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Here is a submission by a reader: a suggestion for a peace proposal for Israel and Palestine. Please check it out and be sure to leave your feedback in the commentary or find them on http://apeaceproposal.wordpress.com.
Thanks for the submission reader.
This is draft peace plan for Israel and Palestine. The peace plan can work in practice, now or in the future, but implementation is a challenge. The proposal can be improved but the main points must remain. Details should be left to the two parties and to the international community; to work out suitable arrangements.
All well-meaning suggestions, questions and comments are welcome at firstname.lastname@example.org
- Two states
There will be two independent states. The 1967 borders will be basis for the final agreement but territory swaps will be possible. Eastern Jerusalem will have special, exterritorial status under international rule for five years; if the peace holds it will become part of Palestine. The rest of the city will be in Israel.
The two states should recognise each other and eventually establish full diplomatic relations. Palestine will recognise Israel as the Jewish state.
- International presence in Palestine
There will be large-scale international presence in Palestine; military, police and civilians. It will be indefinite until further arrangement. The international presence will provide security for Israel and Palestine and help Palestinians reconstruct and develop their country.
The bulk of the international personnel should be from the majority-Muslim countries that enjoy diplomatic relations with Israel (at the moment the role of Turkey is unlikely but in future it could be important). Other troops should be led by the UN.
There will be a ‘special representative’ in Palestine, appointed by the UN Security Council and approved by Palestine and Israel. This person will be in charge of the international mission. The special representative will be a good negotiator, respected by the two sides and someone who favours compromise. The special representative will coordinate international presence with the Palestinian government and will also be regularly in contact with the Israeli government; in a manner which will be agreed with the Palestinian government.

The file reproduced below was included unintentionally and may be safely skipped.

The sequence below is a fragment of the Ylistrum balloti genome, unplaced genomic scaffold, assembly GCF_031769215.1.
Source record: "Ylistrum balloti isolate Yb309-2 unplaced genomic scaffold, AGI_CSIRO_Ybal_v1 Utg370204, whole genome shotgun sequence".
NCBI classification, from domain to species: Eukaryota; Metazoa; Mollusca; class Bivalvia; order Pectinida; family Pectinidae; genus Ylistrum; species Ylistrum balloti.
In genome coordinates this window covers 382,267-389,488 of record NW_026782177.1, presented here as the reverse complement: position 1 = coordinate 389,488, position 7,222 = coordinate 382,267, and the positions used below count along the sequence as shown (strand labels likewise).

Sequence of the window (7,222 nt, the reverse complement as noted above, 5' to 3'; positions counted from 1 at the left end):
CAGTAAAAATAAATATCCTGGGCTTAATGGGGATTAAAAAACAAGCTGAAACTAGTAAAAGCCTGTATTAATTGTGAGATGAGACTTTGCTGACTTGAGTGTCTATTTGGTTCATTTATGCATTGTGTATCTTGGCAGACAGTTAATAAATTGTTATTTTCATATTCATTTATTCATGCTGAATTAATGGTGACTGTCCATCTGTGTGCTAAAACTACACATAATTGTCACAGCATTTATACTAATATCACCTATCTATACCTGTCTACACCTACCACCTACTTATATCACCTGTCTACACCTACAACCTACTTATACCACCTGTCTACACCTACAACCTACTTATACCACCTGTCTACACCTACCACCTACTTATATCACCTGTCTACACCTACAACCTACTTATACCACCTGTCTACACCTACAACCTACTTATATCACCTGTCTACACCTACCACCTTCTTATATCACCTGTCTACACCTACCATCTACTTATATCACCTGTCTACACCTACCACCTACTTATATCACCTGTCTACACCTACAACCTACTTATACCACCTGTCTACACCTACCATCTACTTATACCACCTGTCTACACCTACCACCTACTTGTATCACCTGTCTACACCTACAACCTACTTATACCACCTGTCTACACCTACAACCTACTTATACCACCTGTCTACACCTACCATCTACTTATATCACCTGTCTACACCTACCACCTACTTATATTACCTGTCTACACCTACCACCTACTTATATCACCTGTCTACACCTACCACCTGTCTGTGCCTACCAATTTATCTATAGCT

As part of the international presence, foreign judges will operate in Palestinian courts in cooperation with their Palestinian colleagues; in order to help, or oversee and train.
There will be mixed police patrols, Palestinian and international, operating in Palestine, including Eastern Jerusalem. The international police will have the same rights as the local force. The mixed patrols will do regular policing and, in addition, focus their efforts on preventing rocket attacks on Israel.
Refugees will to an extent be able to chose where they want to live, as envisaged by the Geneva Accord of 2003.
- The settlers
The settlers in Palestine will be allowed to stay. They will enjoy special status for three years and will be allowed to carry light weapons for protection. During this period they will be looked after by international troops.
The settlers will be entitled to a dual citizenship or permanent residence in Palestine, according to their preference. After three years, they will be able to decide where they want to live.
- The sea blockade
The international military and civilian structures will be in charge of Palestinian territorial waters. The sea blockade will be lifted when Israel is safe; to be decided in agreement with Israel.
- Link between West Bank and Gaza strip
The Palestinians will have a road link between West Bank and Gaza Strip. The two sides will work out mutually convenient arrangement.
- New constitution in Palestine
The Palestinian politicians and people will decide what sort of constitution they want but it is vital that Palestine is a democratic country, where all minorities will enjoy full rights and representation. Foreign legal experts will offer any help.
- EU membership / special partnership
If the two countries are at peace with each other for at least ten years and if they want to, the EU will offer them full membership status or special partnership. Citizens of Israel and Palestine will be able to live and work in the EU and vice versa. If violence returns, the scheme will end; the EU will decide when.
This peace proposal is a beginning; long-term it is up to the two states to work out mutually convenient arrangements. .
There should be a referendum in Israel and Palestine where the people will decide whether to approve the deal.
In addition, the leaders of the two countries should be in permanent contact.
The international community must treat the Israel/Palestine crisis as an absolute priority.